President Trump’s most lasting imprint on America may well come from how his Supreme Court nominee defends our democratic rights as embodied in the Constitution. His initial pick is more troubling than inspiring in that regard.
Based on his rulings, Neil Gorsuch far more often sides with corporate rights over those of employees and consumers. As evidenced by his animosity toward the Chevron rule, which holds that courts defer to federal agencies’ expertise when an act of Congress is ambiguous, Gorsuch sits to the right of Justice Scalia. Companies trying to shirk regulations will applaud that, but consumers and the environment could clearly face greater threats. Gorsuch has also sided against privacy and reproductive rights, as he did in the Hobby Lobby and Little Sisters of the Poor cases. That same partiality will not bode well when it comes to protecting the rights of the LGBT community. He’s also written that liberal lawyers rely too heavily on the courts, instead of the ballot box, when it comes to protecting our LGBT brothers and sisters.
Gorsuch must also be judged through the lens of the man who nominated him. President Trump has displayed open contempt for women throughout his adult life, and during his campaign. For Trump to place someone on the High Court who has been so antagonistic to women’s reproductive rights is truly alarming.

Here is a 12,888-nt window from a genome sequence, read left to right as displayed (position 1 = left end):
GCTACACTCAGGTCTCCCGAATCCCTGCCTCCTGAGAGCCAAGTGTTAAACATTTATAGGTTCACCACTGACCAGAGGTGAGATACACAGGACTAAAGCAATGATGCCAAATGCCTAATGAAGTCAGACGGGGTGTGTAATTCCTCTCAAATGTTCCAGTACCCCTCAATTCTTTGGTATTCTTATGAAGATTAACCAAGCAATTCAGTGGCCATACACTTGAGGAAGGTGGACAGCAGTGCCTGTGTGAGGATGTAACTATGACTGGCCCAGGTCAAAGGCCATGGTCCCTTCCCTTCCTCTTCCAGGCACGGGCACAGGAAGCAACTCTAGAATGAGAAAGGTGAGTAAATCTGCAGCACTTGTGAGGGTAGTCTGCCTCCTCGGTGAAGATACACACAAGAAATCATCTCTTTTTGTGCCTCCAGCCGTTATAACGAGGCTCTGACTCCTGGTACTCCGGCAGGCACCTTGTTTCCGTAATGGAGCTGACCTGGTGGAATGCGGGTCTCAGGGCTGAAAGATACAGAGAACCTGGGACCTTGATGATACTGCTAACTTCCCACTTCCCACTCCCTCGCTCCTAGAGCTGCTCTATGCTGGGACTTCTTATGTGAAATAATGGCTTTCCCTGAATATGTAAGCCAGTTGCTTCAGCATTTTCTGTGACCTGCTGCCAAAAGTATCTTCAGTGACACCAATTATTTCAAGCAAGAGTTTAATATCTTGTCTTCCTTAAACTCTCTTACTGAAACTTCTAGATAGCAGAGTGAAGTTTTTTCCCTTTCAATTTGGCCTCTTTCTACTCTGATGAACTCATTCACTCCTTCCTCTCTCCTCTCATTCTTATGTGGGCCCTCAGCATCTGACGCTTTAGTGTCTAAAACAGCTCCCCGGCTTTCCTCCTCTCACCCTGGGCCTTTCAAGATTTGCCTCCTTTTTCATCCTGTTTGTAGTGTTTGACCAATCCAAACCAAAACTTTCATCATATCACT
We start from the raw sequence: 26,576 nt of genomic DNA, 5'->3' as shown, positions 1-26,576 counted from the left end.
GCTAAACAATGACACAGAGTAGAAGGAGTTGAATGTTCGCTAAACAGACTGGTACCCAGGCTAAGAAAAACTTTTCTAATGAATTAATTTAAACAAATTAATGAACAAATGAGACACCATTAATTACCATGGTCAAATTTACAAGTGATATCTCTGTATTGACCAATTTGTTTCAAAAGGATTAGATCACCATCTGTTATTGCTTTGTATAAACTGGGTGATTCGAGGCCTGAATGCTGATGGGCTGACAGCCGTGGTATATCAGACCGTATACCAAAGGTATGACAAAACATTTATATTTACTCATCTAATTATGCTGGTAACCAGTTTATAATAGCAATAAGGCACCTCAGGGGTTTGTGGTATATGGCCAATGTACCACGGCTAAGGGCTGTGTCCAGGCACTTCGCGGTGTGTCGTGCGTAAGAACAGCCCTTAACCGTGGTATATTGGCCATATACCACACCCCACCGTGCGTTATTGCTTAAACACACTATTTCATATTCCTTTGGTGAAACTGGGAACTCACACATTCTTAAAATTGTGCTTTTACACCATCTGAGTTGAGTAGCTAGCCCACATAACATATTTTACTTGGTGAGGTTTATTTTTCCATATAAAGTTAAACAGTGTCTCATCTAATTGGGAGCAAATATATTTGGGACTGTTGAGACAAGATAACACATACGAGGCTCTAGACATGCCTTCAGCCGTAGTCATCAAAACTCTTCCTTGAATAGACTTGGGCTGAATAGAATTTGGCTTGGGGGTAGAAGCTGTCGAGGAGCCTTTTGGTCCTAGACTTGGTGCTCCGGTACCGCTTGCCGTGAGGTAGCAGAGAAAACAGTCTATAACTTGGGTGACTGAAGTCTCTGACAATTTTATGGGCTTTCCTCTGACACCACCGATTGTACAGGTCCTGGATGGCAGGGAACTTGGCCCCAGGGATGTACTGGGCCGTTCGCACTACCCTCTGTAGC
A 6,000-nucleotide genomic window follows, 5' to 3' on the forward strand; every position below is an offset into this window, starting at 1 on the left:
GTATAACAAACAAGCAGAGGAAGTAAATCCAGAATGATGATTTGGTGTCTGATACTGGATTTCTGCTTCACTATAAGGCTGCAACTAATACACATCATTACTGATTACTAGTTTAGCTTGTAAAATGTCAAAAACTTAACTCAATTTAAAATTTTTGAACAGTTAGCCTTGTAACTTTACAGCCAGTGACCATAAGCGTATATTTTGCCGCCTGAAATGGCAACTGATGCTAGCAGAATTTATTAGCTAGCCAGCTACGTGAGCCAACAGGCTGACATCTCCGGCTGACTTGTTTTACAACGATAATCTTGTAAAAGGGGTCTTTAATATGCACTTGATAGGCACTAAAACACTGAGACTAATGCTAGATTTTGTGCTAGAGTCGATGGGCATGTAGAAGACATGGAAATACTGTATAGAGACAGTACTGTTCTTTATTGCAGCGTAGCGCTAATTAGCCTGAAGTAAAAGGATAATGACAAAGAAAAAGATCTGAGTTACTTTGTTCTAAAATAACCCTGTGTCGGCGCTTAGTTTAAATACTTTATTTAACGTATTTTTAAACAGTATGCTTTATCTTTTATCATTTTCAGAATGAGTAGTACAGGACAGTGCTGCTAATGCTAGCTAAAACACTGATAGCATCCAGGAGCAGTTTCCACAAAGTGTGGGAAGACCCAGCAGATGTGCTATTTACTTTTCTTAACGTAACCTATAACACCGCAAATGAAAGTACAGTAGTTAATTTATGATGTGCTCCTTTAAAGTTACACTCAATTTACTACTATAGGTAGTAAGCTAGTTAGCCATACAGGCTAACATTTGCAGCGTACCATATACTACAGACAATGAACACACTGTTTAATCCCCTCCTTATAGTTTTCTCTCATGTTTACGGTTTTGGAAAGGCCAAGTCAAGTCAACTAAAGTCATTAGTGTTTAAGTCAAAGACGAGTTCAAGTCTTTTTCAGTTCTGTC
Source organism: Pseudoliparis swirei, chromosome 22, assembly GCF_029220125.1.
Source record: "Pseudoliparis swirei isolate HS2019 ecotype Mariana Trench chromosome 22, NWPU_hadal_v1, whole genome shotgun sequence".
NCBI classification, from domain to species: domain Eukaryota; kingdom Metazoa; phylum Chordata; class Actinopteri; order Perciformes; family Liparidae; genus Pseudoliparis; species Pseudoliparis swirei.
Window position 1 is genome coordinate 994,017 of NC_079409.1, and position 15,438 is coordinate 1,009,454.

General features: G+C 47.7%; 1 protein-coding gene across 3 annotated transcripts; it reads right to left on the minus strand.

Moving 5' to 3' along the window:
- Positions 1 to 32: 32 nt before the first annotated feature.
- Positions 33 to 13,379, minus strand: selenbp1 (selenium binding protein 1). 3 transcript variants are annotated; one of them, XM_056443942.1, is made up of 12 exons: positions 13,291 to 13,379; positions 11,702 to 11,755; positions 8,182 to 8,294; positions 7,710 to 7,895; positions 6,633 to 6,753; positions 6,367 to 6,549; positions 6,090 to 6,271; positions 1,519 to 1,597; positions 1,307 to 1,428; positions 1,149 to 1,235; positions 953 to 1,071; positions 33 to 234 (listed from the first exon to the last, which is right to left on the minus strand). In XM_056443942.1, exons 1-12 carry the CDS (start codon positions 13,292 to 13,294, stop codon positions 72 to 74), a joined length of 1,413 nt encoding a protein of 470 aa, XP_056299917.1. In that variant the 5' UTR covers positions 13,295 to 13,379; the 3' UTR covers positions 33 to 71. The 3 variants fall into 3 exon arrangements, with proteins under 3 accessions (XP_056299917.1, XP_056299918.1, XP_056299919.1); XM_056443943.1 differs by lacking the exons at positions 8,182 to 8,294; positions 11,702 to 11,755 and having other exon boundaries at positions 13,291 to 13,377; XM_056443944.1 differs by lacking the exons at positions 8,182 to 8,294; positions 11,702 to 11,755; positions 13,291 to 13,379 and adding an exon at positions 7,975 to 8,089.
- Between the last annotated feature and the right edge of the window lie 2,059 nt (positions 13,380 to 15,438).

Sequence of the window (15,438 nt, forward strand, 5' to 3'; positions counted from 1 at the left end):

Having witnessed just two weeks of Trump’s quasi-dictatorial presidency, it’s highly likely Gorsuch will also hear cases that test the limits of executive power. Given that and the decades-long impact Gorsuch would have on the lives of all Americans, I stand strongly with other House Democrats in opposition to his nomination and urge the Senate to reject him for a seat on our nation's highest court.
Just as important as the substantive reasons to reject Judge Gorsuch's nomination is the fact that this seat should not even be available for nomination. The Republican obstruction that took place during the last year of President Obama's term was outrageous, and irresponsibly left the Supreme Court hobbled with eight members and interfered with justice being administered as our Founding Fathers intended. Republicans’ claim of fealty to our Constitution is hollow and they should be ashamed."